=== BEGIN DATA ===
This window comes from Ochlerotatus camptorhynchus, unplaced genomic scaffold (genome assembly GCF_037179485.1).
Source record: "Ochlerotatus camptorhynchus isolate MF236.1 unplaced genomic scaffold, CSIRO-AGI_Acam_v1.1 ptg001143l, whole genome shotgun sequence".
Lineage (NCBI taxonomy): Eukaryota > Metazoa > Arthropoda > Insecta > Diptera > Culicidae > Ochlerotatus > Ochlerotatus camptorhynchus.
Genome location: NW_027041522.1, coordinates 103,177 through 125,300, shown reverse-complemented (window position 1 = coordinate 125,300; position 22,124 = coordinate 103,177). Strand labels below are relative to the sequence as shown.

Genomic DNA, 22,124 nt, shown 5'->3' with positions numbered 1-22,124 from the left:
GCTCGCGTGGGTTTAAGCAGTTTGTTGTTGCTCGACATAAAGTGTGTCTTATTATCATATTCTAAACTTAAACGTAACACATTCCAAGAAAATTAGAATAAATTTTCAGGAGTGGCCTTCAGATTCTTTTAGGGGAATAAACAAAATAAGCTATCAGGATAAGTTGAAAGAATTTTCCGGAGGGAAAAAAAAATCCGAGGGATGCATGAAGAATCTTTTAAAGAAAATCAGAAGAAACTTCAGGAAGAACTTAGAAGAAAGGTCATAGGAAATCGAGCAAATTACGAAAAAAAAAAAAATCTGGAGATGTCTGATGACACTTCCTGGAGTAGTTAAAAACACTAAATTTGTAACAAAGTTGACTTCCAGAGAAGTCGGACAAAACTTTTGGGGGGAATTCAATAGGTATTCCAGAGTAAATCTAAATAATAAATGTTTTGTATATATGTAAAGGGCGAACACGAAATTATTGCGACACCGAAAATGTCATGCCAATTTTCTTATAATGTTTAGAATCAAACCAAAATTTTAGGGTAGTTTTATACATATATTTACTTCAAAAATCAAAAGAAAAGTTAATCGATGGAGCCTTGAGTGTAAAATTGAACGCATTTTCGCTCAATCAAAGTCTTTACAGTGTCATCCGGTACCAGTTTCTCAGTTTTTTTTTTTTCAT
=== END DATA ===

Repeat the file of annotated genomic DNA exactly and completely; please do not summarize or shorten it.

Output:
This window comes from Ochlerotatus camptorhynchus, unplaced genomic scaffold (genome assembly GCF_037179485.1).
Source record: "Ochlerotatus camptorhynchus isolate MF236.1 unplaced genomic scaffold, CSIRO-AGI_Acam_v1.1 ptg001143l, whole genome shotgun sequence".
Lineage (NCBI taxonomy): Eukaryota > Metazoa > Arthropoda > Insecta > Diptera > Culicidae > Ochlerotatus > Ochlerotatus camptorhynchus.
Genome location: NW_027041522.1, coordinates 103,177 through 125,300, shown reverse-complemented (window position 1 = coordinate 125,300; position 22,124 = coordinate 103,177). Strand labels below are relative to the sequence as shown.

Genomic DNA, 22,124 nt, shown 5'->3' with positions numbered 1-22,124 from the left:
GCTCGCGTGGGTTTAAGCAGTTTGTTGTTGCTCGACATAAAGTGTGTCTTATTATCATATTCTAAACTTAAACGTAACACATTCCAAGAAAATTAGAATAAATTTTCAGGAGTGGCCTTCAGATTCTTTTAGGGGAATAAACAAAATAAGCTATCAGGATAAGTTGAAAGAATTTTCCGGAGGGAAAAAAAAATCCGAGGGATGCATGAAGAATCTTTTAAAGAAAATCAGAAGAAACTTCAGGAAGAACTTAGAAGAAAGGTCATAGGAAATCGAGCAAATTACGAAAAAAAAAAAAATCTGGAGATGTCTGATGACACTTCCTGGAGTAGTTAAAAACACTAAATTTGTAACAAAGTTGACTTCCAGAGAAGTCGGACAAAACTTTTGGGGGGAATTCAATAGGTATTCCAGAGTAAATCTAAATAATAAATGTTTTGTATATATGTAAAGGGCGAACACGAAATTATTGCGACACCGAAAATGTCATGCCAATTTTCTTATAATGTTTAGAATCAAACCAAAATTTTAGGGTAGTTTTATACATATATTTACTTCAAAAATCAAAAGAAAAGTTAATCGATGGAGCCTTGAGTGTAAAATTGAACGCATTTTCGCTCAATCAAAGTCTTTACAGTGTCATCCGGTACCAGTTTCTCAGTTTTTTTTTTTTCAT